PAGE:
Icelandic Director Baltasar Kormakur who previously helmed the Mark Wahlberg vehicles Contraband and 2 Guns, has a penchant for framing a story where male heroes find themselves in peril. Audiences who know little about the real life story will be richly rewarded with this impressively mounted based on true story about a climbing expedition that goes wrong at 29,000 feet on Mount Everest.
The film efficiently details the assent to the top of the mountain. Like all decent disaster films, the characters are introduced, including the leader, Rob Hall (Jason Clarke), Beck (Brolin), Doug (John Hawkes), Jon Krakauer (Michael Kelly) and the enigmatic Scott Fischer (Gyllenhaal). Knightley and Wright are the wives left at home, whilst their husbands attempt to conquer the mountain. Emily Watson is the base camp supervisor, who is left powerless to prevent the unfolding tragedy. The question remains who will survive and who will perish?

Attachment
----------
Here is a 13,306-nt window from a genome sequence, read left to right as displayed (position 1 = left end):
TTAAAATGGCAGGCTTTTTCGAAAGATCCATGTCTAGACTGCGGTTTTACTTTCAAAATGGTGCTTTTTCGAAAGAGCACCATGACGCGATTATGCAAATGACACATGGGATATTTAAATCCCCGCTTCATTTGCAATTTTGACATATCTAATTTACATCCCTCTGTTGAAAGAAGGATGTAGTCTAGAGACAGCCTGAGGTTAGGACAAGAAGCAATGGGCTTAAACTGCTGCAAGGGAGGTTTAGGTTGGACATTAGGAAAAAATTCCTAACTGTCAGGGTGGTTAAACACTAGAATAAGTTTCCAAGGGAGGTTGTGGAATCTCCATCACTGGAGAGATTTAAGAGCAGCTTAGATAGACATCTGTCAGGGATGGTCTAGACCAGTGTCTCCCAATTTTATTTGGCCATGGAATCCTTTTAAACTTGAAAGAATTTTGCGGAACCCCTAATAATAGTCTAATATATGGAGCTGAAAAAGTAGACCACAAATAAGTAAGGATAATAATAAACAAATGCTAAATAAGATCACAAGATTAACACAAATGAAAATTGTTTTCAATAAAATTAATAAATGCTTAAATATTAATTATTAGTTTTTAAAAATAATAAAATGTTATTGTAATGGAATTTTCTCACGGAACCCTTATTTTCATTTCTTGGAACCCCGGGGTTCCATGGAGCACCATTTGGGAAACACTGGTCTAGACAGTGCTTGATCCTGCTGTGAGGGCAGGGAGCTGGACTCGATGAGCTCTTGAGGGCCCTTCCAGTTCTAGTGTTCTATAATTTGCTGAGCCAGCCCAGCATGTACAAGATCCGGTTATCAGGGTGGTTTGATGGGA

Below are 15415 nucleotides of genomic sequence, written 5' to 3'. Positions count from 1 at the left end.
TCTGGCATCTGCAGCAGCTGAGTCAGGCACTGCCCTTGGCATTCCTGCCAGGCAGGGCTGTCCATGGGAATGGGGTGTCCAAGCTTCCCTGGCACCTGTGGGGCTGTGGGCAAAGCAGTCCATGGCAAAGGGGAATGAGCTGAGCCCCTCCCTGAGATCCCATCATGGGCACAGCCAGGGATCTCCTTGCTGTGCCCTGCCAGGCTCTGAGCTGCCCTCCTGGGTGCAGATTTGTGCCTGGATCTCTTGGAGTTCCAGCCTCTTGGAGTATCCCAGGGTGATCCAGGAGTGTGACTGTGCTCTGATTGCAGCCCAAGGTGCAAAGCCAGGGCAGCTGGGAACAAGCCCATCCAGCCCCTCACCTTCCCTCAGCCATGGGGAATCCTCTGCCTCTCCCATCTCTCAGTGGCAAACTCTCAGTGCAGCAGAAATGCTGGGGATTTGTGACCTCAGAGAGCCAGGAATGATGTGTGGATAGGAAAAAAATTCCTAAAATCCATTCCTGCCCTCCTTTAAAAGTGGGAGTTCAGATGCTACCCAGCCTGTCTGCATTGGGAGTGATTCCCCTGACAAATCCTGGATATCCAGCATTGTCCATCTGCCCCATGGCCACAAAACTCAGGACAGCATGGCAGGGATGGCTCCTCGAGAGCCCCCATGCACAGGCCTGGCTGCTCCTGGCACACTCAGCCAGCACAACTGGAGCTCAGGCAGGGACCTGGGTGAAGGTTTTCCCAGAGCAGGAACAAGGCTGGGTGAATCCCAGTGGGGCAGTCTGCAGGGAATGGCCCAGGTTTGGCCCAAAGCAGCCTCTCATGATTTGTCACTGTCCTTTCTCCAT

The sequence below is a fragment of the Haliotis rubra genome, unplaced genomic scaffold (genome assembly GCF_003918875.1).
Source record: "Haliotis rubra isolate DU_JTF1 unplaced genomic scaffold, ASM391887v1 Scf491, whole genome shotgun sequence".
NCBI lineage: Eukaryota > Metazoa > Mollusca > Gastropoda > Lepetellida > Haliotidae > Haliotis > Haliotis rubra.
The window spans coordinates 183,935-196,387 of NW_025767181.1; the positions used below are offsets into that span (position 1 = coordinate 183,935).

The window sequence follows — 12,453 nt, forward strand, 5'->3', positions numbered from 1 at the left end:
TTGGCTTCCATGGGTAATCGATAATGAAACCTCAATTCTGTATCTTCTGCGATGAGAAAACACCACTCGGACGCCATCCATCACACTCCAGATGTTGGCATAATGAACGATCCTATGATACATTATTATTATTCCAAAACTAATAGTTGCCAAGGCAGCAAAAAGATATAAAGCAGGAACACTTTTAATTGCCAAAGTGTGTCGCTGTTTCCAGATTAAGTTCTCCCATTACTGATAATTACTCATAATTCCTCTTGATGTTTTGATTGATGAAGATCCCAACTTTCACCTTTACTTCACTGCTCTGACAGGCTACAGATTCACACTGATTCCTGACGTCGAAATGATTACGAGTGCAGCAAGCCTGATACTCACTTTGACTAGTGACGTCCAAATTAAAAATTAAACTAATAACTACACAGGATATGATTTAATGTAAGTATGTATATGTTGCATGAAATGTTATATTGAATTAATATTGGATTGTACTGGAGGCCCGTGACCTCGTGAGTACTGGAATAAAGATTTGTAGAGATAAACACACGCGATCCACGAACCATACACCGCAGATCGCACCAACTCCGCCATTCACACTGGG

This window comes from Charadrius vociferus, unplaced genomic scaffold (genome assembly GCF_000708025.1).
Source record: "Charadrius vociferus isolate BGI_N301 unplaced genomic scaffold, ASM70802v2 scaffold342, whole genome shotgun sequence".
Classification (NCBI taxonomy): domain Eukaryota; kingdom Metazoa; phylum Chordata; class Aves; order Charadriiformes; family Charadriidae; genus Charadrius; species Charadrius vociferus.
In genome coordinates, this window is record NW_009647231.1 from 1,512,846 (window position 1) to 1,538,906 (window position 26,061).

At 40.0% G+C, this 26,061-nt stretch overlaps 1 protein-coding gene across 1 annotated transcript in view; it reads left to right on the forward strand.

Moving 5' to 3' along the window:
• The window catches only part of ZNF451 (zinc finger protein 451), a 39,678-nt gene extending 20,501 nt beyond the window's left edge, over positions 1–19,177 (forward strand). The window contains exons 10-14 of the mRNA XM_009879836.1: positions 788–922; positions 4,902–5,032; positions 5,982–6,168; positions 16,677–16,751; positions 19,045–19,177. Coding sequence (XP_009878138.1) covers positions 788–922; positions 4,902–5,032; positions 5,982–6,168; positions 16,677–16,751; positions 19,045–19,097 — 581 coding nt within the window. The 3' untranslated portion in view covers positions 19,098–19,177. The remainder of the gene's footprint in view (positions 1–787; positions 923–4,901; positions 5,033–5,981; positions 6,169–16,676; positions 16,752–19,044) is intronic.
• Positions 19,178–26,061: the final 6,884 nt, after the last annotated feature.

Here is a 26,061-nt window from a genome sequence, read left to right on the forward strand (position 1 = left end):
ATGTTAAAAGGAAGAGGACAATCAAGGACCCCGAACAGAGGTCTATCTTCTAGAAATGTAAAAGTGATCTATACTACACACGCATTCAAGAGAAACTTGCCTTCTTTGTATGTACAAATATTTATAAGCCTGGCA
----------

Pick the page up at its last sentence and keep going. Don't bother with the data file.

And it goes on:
As the film opens it’s quite clear that Everest in 1996, has been reduced to an overcrowded tourist hotspot. The swarms of climbing start-ups are clambering for business and be the first to reach the summit before the weather turns ugly. Feature articles in the major magazines will help promote the business and drive customers. Climbing Everest has almost become commonplace and it is in this scenario we find the expeditions start taking shortcuts. Oxygen tanks are left empty and decisions are made that put peoples lives at risk. The final ascent see the climbers experience trouble, at times its difficult to recognise the characters amidst the awful weather and hardship they have to endure. At one stage I mistook Beck for Fischer and vice versa.
Everest is an extremely well made recreation of the events of April/May1996. Jason Clarke is terrific as the strong, resourceful leader and the ensemble cast is uniformly strong. The 3D visuals deserve to be seen on the big screen. William Nicholson (Gladiator) and Simon Beaufoy (Slumdog Millionaire) structure a multi-layered, powerful narrative.